Nicola Whitten, Director of the Durham Center for Academic Development, Durham University
In recent years there has been a growth in the use of both serious games and gamification in adult education, in colleges, universities, and workplaces. While the use of both approaches have their benefits, they are not without their problems, and in this article I shall explore their limitations and present playful approaches as an alternative way to engage learners and support innovation and learning throughout adulthood.
Serious games are typically digital games that have a primary purpose other than for pure entertainment, for example to market a product, influence behaviour, or to support learning. They can be deeply engaging and create rich problem-based learning environments, but good educational video games can be very expensive to develop and getting the right mix of playability and learning content is something of a dark art of which many serious games fall short. A more insidious concern is the use of the term ‘serious’ as a way of legitimising games in an educational sphere; I argue that it is the very lack of seriousness – the nature of play itself as abstracted from the solemnity of the real-world – that is key to its potential for learning.
In contrast, gamification makes no such claims to gravity; it is the application of game mechanics, such as points, badges, competition, or achievements, to non-gaming activities as a way of adding an external motivational layer to achieve desired behaviours in the user. While this is potentially a benefit of gamified learning systems, it is also their main drawback–extrinsic motivators will not engage everyone or even many people for very long, and may well distract from the core intended activities.
Playful learning in the context of adult education is an evolution of both serious games and gamification, which has been growing in popularity over that past five years. It emerged as a way of explicitly countering the seriousness of other game-based approaches, and highlighting the importance of intrinsically-motivated play. Recent theoretical work in framing the field of playful learning has given it a wide conceptual base, highlighting its implementation as tools, techniques, and tactics. Tools, in this case, are the artefacts of play such as games, toys, or puzzles; techniques are described as pedagogic approaches with the potential for play such as quest-based learning, role-play, or digital making; and tactics are the aspects of games that can be used to support learning, including game mechanics and also elements such as mystery, humour, and surprise.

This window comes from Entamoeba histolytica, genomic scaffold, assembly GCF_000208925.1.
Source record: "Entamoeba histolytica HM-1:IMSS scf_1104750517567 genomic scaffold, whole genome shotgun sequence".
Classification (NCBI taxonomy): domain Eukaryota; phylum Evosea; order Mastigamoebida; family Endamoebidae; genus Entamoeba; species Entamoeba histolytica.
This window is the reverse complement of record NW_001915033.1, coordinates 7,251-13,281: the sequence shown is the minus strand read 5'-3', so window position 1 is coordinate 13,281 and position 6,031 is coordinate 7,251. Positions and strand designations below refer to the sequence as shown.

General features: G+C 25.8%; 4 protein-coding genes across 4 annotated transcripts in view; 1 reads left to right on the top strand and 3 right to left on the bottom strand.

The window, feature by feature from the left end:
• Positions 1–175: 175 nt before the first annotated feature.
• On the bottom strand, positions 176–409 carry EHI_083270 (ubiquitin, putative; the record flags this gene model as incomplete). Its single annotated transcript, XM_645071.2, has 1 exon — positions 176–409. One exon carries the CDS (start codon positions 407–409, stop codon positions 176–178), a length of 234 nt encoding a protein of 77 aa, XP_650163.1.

"Ideas of openness, collegiality, integrity, and democracy are at the heart of the playful approach to teaching and learning in adulthood"
However, playful learning is more than a collection of approaches and methods; it is explicitly underpinned by a philosophical and political position that embodies play. Ideas of openness, collegiality, integrity, and democracy are at the heart of the playful approach to teaching and learning in adulthood. Using play, we can subtly re-frame learning experiences to make them more inclusive, emotionally-resonant, and personally-meaningful; we can change the ways in which learners and teachers interact, embodying a philosophy of co-learning; we can create spaces that are ethically sound and socially just; and we can shift perspectives simply by applying the lens of play.
To give an example, I previously ran an academic book club; despite having the best of intentions attendance was dwindling because members simply didn’t always have time to read the book. So we set up one rule: you read the book, or you pretend you’ve read the book. This simple playful re-framing of the rules of the game saw attendance dramatically increase; and the key thing is that it didn’t actually matter whether people had read the book or not–it was the conversations around the book that were more important.
At the core of playful learning is the theoretical construct of the ‘magic circle’, which originally emerged from play theory and game studies. The magic circle describes a safe play space, which is mutually-constructed and designated by the players, who agree to abide by the artificial rules of play within the circle. It is the safety of the magic circle and its separateness from the real-world that makes it so powerful for learning (of course, the theoretical ‘magic circle’ is an idealised space and we recognise that neither safety nor separation can be absolute in the real world). What is key to the power of the magic circle is that it facilitates three aspects that underpin learning: first, a lusory attitude, or willingness to entre freely into the spirit of play; second, intrinsic motivation to engage in a play activity for its own sake; and third, the freedom to explore possibilities and make mistakes.
It is this ability to embrace and learn from failure that is at the heart of playful learning. By removing a fear of failure we support learners to develop resilience, and be less afraid of taking risks that might end in their making mistakes. It is only by taking measured risks that we can genuinely innovate, explore novel and exciting possibilities, and discover new solutions to problems of the future; beyond serious games and gamification, this is the real power of play in adult learning.